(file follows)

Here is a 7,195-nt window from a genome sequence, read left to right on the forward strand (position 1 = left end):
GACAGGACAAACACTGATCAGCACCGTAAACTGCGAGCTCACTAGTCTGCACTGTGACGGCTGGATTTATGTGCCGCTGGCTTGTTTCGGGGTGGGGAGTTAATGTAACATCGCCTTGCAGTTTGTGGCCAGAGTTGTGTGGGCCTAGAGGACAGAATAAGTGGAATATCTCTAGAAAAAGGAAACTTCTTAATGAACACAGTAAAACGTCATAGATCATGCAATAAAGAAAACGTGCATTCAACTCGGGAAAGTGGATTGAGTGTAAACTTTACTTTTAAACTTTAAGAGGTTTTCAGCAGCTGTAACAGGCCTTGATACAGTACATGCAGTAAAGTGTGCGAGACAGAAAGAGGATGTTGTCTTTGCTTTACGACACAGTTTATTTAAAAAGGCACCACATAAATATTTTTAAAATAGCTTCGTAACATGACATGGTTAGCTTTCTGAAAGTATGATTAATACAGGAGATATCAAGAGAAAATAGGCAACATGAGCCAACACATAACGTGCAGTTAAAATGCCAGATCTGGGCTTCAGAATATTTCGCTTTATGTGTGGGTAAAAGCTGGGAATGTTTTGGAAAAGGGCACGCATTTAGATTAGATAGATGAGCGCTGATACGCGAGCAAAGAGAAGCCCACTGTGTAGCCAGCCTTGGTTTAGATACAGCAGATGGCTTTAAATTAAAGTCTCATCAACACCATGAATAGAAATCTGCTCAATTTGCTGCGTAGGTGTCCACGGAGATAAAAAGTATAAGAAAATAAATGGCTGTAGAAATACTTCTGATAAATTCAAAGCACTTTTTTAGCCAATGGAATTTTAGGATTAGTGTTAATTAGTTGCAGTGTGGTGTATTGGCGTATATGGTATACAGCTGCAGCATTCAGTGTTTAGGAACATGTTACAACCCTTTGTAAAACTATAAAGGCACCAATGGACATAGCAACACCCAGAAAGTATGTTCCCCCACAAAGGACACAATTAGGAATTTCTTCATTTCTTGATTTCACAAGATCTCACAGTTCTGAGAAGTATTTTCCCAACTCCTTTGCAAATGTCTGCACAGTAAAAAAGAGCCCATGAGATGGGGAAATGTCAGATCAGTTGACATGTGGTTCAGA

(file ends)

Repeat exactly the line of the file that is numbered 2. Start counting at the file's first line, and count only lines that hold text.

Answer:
GACAGGACAAACACTGATCAGCACCGTAAACTGCGAGCTCACTAGTCTGCACTGTGACGGCTGGATTTATGTGCCGCTGGCTTGTTTCGGGGTGGGGAGTTAATGTAACATCGCCTTGCAGTTTGTGGCCAGAGTTGTGTGGGCCTAGAGGACAGAATAAGTGGAATATCTCTAGAAAAAGGAAACTTCTTAATGAACACAGTAAAACGTCATAGATCATGCAATAAAGAAAACGTGCATTCAACTCGGGAAAGTGGATTGAGTGTAAACTTTACTTTTAAACTTTAAGAGGTTTTCAGCAGCTGTAACAGGCCTTGATACAGTACATGCAGTAAAGTGTGCGAGACAGAAAGAGGATGTTGTCTTTGCTTTACGACACAGTTTATTTAAAAAGGCACCACATAAATATTTTTAAAATAGCTTCGTAACATGACATGGTTAGCTTTCTGAAAGTATGATTAATACAGGAGATATCAAGAGAAAATAGGCAACATGAGCCAACACATAACGTGCAGTTAAAATGCCAGATCTGGGCTTCAGAATATTTCGCTTTATGTGTGGGTAAAAGCTGGGAATGTTTTGGAAAAGGGCACGCATTTAGATTAGATAGATGAGCGCTGATACGCGAGCAAAGAGAAGCCCACTGTGTAGCCAGCCTTGGTTTAGATACAGCAGATGGCTTTAAATTAAAGTCTCATCAACACCATGAATAGAAATCTGCTCAATTTGCTGCGTAGGTGTCCACGGAGATAAAAAGTATAAGAAAATAAATGGCTGTAGAAATACTTCTGATAAATTCAAAGCACTTTTTTAGCCAATGGAATTTTAGGATTAGTGTTAATTAGTTGCAGTGTGGTGTATTGGCGTATATGGTATACAGCTGCAGCATTCAGTGTTTAGGAACATGTTACAACCCTTTGTAAAACTATAAAGGCACCAATGGACATAGCAACACCCAGAAAGTATGTTCCCCCACAAAGGACACAATTAGGAATTTCTTCATTTCTTGATTTCACAAGATCTCACAGTTCTGAGAAGTATTTTCCCAACTCCTTTGCAAATGTCTGCACAGTAAAAAAGAGCCCATGAGATGGGGAAATGTCAGATCAGTTGACATGTGGTTCAGA